An oxygen measurement pin will be attached to your finger during the operation in order to control the oxygen saturation in your blood, and a blood pressure device is used to automatically measure your blood pressure levels, in order to control tension. A venous path will be established in order to provide the flow of the anaesthesia and other medicine. While you are under anaesthesia catheters allowing sufficient and safe liquid flow. Access to a vein in your hand or arm will be maintained after metabolic surgery applications. (These will be removed after 3-4 days upon the start of intake of sufficient liquid after the operation.) In extremley overweight patients, or with additional problems, a vein path is opened in the hand or wrist in order to measure blood pressure and oxygen quantity in the vein (this is removed 1 day after the operation). You will wear tight leg socks in theatre, and afterwards, which will ensure sufficient blood flow in your legs until you start to walk. In addition to these, massage will be applied on your legs with pressurized devices in order to prevent blood accumulations in your legs during the operation. You will have a urine catheter inserted prior to the operation. This catheter will be removed when you start to meet your toilet needs by yourself.

After the operation

  • Commonly you will need to stay in the intensive care unit on the first day after the operation in order to keep you under close observation. The effects of the anaesthesia will continue while your are being transferred to the intensive care unit.
  • You may move your hands and legs and take a comfortable position after having been transferred to the Intensive Care Unit.
  • You will have a blood pressure device attached to your arm in order to measure your blood pressure every 15 or 30 minutes. A measurement clip will be on your finger in order to provide control of the oxygen quantity after the operation.
  • Besides this, an oxygen mask will be applied to you for a term of 2-4 hours. (You will be able to breath normally.)
  • You can drink only water during the first day after the operation. Other liquids and proteins will be supplied to you intravenously, until your oral nutrition achieves a sufficient level.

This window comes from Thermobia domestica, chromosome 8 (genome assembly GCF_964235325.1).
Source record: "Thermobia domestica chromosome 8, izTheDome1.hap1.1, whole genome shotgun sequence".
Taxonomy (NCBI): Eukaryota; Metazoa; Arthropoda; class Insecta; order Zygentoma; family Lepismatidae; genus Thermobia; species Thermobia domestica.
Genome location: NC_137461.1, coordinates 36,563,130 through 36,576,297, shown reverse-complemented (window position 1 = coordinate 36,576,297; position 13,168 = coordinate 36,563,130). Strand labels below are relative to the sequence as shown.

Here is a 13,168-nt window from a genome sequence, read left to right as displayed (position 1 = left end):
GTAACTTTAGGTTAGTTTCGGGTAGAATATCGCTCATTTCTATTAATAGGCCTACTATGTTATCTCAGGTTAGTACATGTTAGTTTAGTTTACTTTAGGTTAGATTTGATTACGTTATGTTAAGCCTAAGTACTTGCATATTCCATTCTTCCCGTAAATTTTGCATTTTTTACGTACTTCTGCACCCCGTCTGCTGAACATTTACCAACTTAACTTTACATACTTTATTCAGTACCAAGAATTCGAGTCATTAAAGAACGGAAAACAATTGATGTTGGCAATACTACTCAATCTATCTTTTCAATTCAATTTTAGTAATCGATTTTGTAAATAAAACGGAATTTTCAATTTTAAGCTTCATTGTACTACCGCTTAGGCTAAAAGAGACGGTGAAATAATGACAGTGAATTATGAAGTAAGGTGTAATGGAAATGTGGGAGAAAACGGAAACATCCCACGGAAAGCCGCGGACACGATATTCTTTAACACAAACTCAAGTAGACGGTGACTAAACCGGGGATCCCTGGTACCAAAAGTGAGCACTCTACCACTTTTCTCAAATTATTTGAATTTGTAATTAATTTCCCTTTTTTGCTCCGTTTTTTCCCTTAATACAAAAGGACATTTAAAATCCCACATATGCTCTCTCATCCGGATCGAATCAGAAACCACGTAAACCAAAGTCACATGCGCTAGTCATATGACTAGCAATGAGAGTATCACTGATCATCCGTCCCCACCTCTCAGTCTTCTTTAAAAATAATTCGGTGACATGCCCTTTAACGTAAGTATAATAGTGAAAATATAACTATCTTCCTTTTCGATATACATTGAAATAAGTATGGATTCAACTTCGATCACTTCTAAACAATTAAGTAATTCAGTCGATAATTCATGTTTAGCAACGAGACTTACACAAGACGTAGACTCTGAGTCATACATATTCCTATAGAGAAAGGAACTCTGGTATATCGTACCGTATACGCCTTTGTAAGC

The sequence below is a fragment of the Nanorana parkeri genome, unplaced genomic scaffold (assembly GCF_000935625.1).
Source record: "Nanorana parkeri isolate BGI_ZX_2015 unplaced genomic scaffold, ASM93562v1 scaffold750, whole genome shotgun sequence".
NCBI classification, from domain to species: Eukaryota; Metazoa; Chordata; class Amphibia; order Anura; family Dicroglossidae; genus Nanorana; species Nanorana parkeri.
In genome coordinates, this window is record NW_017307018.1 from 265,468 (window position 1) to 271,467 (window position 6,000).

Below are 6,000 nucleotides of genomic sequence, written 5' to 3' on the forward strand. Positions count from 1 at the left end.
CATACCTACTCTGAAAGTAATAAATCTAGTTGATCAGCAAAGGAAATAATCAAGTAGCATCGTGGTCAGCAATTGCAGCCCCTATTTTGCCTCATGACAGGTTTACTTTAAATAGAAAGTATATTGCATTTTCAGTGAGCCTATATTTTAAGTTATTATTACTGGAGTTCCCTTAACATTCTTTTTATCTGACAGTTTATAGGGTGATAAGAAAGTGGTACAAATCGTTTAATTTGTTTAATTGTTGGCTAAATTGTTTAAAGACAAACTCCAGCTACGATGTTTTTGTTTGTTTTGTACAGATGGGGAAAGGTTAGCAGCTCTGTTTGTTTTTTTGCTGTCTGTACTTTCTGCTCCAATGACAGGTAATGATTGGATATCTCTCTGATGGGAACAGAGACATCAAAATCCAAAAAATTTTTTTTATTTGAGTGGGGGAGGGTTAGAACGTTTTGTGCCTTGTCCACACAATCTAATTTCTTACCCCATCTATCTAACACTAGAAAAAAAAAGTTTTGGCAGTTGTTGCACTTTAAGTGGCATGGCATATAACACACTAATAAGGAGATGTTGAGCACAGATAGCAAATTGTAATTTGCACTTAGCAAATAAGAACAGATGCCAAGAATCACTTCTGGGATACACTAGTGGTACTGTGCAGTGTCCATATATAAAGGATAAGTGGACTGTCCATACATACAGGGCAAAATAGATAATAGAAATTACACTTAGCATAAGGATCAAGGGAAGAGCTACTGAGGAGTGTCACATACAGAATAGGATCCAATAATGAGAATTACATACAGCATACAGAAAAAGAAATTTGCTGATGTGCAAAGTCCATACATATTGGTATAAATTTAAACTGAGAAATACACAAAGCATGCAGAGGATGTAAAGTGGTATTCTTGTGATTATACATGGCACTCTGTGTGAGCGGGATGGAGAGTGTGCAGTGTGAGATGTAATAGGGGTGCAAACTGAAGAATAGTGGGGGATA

• You should start breathing excersizes 1 day after the operation in order to strengthen your lungs.
  • 1 day after the operation, you may need assistance when you sit and stand up, as you may experience dizziness for a couple of seconds when you stand. It is ofteh the case that you will start taking liquid food within 2-3 days. It will be ideal to take small meals every 3 hours.

Discharge

  • Patients are normally discharged 4-5 days after the operation.
  • You should, depending on the operation, continue with the liquid or semi-solid food diet and take your meals in 2-3 hours intervals.
  • You need to drink at least 1.5 litres water per day. Your daily urine amount needs to be above 1.5 litres.
  • You will need to take stomach protector (Pantoprazole pill 40 mg, daily 1 pc.) for 1 month and gallbladder protector (ursodeoxycholic acid 250 mg, daily 2 pc.) for 2 months.
  • You will need to take vitamin syrop and calcium supplements until your oral nutrition becomes sufficient.
  • Depending on your blood sugar level, it may be necessary that you take diabetes medication after the operation until your blood sugar reaches normal levels.
  • You will need to measure and record your weight and blood sugar daily.
  • Your tension medication needs will decrease, too, but it is recommended you measure and record your blood pressure for 15 days.

Follow-up Tracking

You will need to perform blood and urine tests, respectively in the 1st 3rd 6th 12th 18th and 24th month after the operation. It may be necessary to perform an endoscopy in order to review the status of the stomach.